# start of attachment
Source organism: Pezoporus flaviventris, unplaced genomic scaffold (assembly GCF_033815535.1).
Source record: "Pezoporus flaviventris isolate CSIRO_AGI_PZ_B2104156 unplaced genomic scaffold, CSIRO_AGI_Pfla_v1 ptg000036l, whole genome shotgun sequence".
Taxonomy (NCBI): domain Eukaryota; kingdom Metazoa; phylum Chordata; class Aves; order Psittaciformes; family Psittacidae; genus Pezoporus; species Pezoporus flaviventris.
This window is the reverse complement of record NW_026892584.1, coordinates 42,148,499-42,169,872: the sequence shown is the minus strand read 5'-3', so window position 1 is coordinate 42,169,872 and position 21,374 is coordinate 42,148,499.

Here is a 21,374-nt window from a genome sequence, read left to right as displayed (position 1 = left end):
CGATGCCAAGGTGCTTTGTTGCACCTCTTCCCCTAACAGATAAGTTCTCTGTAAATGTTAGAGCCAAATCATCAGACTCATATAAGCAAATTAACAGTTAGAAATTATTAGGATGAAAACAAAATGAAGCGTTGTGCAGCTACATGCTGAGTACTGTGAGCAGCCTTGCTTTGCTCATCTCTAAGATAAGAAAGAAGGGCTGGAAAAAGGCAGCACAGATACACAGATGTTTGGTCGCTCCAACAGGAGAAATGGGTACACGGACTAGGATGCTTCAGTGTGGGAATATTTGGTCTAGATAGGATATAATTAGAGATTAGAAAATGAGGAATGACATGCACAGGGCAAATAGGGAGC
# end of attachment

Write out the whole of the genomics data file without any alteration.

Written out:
Source organism: Pezoporus flaviventris, unplaced genomic scaffold (assembly GCF_033815535.1).
Source record: "Pezoporus flaviventris isolate CSIRO_AGI_PZ_B2104156 unplaced genomic scaffold, CSIRO_AGI_Pfla_v1 ptg000036l, whole genome shotgun sequence".
Taxonomy (NCBI): domain Eukaryota; kingdom Metazoa; phylum Chordata; class Aves; order Psittaciformes; family Psittacidae; genus Pezoporus; species Pezoporus flaviventris.
This window is the reverse complement of record NW_026892584.1, coordinates 42,148,499-42,169,872: the sequence shown is the minus strand read 5'-3', so window position 1 is coordinate 42,169,872 and position 21,374 is coordinate 42,148,499.

Here is a 21,374-nt window from a genome sequence, read left to right as displayed (position 1 = left end):
CGATGCCAAGGTGCTTTGTTGCACCTCTTCCCCTAACAGATAAGTTCTCTGTAAATGTTAGAGCCAAATCATCAGACTCATATAAGCAAATTAACAGTTAGAAATTATTAGGATGAAAACAAAATGAAGCGTTGTGCAGCTACATGCTGAGTACTGTGAGCAGCCTTGCTTTGCTCATCTCTAAGATAAGAAAGAAGGGCTGGAAAAAGGCAGCACAGATACACAGATGTTTGGTCGCTCCAACAGGAGAAATGGGTACACGGACTAGGATGCTTCAGTGTGGGAATATTTGGTCTAGATAGGATATAATTAGAGATTAGAAAATGAGGAATGACATGCACAGGGCAAATAGGGAGC